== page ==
The time flew by at the meeting with our March Round Table Techniques.
Barbara Malcolm taught Magic Loop knitting. This method is used to avoid ladders (or visible “seams”) where the needles end and begin when knitting in the round with Double Pointed Needles. One long circular needle going through contortions does make this magic. Pretty amazing.
Zoe Moulton taught a crochet cast-on that rocked my world when she showed us. I can understand why she was so excited about it. The method is so easy and makes the most beautifully even cast on (beats a crochet chain cast on hands down!). The beginning of the waste yarn is so easy to find and it removes easily. I may go looking for projects that need a provisional cast on just so I can play with it.
Victoria Jicha took us back to the basics that some of us never learned, or learned incorrectly. Seaming is such an important part of our finishing touches. A poorly executed seam can make good knitting look as if done by a monkey (I speak from personal experience here). Vicki taught us how to make our seams properly.
We lost track of time, and it was almost 9:00 before we broke for those fabulous little fruit-filled delights that Zoe brought. Show & Tell followed so we were all a bit later than usual arriving home. I think that is a sign that everyone had a good time and maybe learned a few things in the process.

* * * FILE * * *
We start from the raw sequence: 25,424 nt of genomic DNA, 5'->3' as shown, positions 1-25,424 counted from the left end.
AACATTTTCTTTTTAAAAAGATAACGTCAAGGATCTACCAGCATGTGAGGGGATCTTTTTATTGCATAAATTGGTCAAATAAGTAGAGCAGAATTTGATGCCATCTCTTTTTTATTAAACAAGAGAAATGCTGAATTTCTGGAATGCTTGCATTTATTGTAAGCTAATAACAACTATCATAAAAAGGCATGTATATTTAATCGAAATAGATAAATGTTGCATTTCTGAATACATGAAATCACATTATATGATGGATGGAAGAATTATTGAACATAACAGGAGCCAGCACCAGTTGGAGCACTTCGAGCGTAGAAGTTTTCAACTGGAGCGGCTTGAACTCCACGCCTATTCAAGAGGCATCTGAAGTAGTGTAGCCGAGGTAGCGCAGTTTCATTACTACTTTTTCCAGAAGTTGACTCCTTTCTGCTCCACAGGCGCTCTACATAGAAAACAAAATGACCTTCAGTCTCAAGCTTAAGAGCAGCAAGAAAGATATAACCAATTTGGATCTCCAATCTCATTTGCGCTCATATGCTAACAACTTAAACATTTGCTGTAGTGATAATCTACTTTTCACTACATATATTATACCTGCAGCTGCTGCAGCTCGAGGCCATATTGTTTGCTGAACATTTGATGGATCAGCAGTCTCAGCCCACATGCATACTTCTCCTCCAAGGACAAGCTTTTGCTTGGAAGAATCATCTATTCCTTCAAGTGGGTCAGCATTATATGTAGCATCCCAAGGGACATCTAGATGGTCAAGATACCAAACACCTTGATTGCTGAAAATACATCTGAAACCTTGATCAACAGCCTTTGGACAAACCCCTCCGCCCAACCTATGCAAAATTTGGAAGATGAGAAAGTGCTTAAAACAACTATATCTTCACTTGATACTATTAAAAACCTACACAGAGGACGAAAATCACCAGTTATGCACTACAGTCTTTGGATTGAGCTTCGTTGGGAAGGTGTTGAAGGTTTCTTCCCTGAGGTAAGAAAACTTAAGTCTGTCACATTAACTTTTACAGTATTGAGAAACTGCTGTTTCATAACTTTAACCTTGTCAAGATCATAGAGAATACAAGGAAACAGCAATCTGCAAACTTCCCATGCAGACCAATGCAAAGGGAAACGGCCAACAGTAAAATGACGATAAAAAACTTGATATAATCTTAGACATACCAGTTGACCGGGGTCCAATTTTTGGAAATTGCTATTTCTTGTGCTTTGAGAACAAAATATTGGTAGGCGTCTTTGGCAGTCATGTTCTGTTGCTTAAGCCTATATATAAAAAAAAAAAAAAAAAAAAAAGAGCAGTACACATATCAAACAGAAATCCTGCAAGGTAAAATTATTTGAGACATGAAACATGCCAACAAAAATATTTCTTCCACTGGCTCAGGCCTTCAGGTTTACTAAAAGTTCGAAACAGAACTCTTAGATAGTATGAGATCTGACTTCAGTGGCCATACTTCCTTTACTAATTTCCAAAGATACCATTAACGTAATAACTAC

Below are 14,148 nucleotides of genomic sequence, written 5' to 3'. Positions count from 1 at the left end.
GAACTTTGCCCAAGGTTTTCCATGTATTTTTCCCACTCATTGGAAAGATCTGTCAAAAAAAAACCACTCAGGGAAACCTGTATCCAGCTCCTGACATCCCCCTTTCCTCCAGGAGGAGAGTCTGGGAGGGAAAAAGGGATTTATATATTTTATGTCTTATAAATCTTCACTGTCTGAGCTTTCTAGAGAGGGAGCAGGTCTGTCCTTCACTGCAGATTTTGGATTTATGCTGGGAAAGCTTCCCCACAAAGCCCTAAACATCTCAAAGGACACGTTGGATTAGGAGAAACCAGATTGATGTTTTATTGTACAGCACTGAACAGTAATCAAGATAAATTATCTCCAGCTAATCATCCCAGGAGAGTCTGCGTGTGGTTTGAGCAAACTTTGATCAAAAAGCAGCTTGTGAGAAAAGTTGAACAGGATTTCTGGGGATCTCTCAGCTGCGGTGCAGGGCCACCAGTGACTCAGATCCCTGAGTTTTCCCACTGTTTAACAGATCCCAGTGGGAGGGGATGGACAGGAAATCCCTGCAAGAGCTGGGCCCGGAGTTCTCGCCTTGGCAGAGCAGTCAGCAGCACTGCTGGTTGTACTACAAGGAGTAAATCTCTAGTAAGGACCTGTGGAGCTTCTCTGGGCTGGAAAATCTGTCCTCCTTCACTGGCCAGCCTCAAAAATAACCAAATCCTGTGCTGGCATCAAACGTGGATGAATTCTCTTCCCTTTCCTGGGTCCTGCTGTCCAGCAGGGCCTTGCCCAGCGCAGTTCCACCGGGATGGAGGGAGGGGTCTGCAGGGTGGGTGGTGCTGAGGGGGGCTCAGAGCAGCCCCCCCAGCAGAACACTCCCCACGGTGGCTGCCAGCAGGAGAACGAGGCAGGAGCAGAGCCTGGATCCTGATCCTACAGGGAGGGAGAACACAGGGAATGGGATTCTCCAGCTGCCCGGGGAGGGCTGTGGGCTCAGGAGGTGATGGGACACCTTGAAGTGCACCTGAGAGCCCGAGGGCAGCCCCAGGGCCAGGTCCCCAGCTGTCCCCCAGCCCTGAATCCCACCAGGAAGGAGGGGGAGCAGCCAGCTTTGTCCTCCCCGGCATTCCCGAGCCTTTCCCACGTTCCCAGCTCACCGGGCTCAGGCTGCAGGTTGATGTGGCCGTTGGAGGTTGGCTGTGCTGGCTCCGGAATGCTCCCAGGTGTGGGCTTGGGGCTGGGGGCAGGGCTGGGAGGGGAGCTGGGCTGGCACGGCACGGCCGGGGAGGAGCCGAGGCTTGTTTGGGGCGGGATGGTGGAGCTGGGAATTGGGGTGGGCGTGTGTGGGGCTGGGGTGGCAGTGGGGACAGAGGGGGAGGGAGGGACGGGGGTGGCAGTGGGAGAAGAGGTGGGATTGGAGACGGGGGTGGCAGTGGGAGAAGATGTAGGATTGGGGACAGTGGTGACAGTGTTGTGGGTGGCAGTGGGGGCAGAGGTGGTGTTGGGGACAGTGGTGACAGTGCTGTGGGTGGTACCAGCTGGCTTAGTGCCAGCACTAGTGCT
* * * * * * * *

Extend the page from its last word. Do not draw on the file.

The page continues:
Thank you Barbara, Zoe, and Victoria!
by Andy Trotti
Our 92-year-old, preemie hat knitting sensation, Fern, sent along another bunch of hats. She makes the cutest hats. The Guild supplies her with yarn and she cranks them out. Some of the rest of us make one here or there but that Fern, she's our mainstay. Vicki and Mitch go over to Bellevue Retirement Center a couple afternoons a month to knit with the residents and carry Fern's hats to me to deliver to those tiny people who need help regulating their thermostats. I hope I can be a hat machine like Fern when I'm 92.
I'm still working on my resolution to make 3 men's chemo hats every month in 2014. Mitch regularly goes to the VA to deliver them for me. We can always find a home for hats, mittens, and scarves if you get the urge to knit some. Join us in a little charity knitting, it feels so good. Contact Vicki Jicha if you need charity-knitting yarn. The Guild has bins of it available for your charity knitting or crocheting pleasure, and with the way this winter is hanging on everyone's going to need hats for a while yet.